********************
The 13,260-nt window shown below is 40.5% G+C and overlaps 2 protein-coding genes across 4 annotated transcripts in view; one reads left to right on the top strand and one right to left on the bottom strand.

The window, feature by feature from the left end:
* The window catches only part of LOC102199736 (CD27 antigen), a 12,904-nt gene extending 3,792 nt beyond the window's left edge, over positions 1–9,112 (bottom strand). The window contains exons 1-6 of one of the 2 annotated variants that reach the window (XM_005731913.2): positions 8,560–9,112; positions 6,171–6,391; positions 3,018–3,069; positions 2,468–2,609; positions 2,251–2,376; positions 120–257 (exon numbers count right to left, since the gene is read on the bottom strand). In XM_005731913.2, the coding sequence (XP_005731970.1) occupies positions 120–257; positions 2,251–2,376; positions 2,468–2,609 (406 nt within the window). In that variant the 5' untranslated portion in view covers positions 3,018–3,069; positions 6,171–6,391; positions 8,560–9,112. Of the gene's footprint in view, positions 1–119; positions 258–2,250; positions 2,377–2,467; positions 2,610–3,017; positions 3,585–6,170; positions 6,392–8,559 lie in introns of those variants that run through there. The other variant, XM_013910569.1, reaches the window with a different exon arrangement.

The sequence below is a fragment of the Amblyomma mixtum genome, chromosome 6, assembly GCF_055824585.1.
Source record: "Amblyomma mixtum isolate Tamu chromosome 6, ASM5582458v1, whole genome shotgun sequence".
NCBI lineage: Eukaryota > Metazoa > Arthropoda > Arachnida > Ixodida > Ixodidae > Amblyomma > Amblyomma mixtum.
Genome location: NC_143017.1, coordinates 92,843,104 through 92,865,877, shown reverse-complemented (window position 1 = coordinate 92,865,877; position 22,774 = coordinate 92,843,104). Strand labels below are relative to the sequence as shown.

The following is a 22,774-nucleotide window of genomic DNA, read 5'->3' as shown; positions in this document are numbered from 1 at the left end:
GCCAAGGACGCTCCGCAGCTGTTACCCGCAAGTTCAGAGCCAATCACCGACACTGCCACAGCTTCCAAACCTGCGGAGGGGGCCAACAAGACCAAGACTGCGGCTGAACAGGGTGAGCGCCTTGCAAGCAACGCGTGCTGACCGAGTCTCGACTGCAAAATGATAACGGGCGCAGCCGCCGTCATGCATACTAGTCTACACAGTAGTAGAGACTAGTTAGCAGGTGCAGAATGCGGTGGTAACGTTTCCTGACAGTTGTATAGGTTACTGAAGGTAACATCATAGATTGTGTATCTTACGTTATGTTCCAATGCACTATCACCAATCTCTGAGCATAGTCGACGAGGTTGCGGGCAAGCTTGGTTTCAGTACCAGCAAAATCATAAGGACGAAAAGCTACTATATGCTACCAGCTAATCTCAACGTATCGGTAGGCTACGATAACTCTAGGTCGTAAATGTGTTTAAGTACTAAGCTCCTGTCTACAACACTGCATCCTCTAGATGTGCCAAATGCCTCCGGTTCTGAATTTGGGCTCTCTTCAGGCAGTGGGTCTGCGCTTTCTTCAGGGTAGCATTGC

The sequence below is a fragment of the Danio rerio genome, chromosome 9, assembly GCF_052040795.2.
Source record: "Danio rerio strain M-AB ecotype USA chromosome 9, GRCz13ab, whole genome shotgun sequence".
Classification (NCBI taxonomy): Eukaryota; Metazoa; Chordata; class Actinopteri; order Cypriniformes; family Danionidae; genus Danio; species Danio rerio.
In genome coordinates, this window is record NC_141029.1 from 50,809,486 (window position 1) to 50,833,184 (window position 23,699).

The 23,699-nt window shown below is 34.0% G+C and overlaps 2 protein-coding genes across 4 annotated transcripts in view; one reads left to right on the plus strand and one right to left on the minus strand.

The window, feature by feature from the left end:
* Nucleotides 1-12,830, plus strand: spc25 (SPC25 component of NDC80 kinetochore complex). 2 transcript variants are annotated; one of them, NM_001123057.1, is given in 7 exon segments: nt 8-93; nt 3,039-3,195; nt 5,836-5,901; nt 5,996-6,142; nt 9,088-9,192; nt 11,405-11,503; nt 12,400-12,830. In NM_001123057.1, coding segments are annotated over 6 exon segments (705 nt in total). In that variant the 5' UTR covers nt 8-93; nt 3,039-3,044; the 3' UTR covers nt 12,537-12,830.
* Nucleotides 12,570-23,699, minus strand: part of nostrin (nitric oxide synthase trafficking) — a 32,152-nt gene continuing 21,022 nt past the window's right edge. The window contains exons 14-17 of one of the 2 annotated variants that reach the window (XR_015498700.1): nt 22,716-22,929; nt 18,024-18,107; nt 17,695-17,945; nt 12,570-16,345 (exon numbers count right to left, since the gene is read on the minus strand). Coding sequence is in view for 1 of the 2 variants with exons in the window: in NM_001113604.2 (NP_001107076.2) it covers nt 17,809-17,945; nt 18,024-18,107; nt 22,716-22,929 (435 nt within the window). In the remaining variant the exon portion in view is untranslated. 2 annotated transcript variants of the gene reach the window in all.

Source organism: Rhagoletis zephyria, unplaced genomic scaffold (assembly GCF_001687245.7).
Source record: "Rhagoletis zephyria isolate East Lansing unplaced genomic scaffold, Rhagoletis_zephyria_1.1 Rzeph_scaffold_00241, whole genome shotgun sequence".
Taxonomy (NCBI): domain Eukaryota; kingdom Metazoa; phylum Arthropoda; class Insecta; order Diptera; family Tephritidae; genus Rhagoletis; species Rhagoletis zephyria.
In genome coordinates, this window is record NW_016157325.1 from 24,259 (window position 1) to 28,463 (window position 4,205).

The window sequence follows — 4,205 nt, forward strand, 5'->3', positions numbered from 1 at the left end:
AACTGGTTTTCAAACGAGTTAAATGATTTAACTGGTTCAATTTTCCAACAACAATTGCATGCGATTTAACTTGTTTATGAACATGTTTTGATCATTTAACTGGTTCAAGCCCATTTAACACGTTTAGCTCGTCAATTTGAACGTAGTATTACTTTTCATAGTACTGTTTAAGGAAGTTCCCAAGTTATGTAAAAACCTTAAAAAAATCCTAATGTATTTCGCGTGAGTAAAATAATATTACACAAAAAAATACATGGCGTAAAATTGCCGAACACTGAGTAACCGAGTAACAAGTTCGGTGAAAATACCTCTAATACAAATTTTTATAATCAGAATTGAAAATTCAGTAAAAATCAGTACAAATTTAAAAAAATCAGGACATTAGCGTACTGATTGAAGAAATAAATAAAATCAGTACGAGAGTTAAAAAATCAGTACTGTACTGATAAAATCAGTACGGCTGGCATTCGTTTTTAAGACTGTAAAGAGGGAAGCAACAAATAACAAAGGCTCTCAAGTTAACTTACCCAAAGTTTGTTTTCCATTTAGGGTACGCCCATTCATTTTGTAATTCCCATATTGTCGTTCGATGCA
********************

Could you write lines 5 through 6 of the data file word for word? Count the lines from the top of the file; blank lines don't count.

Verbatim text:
Source record: "Amblyomma mixtum isolate Tamu chromosome 6, ASM5582458v1, whole genome shotgun sequence".
NCBI lineage: Eukaryota > Metazoa > Arthropoda > Arachnida > Ixodida > Ixodidae > Amblyomma > Amblyomma mixtum.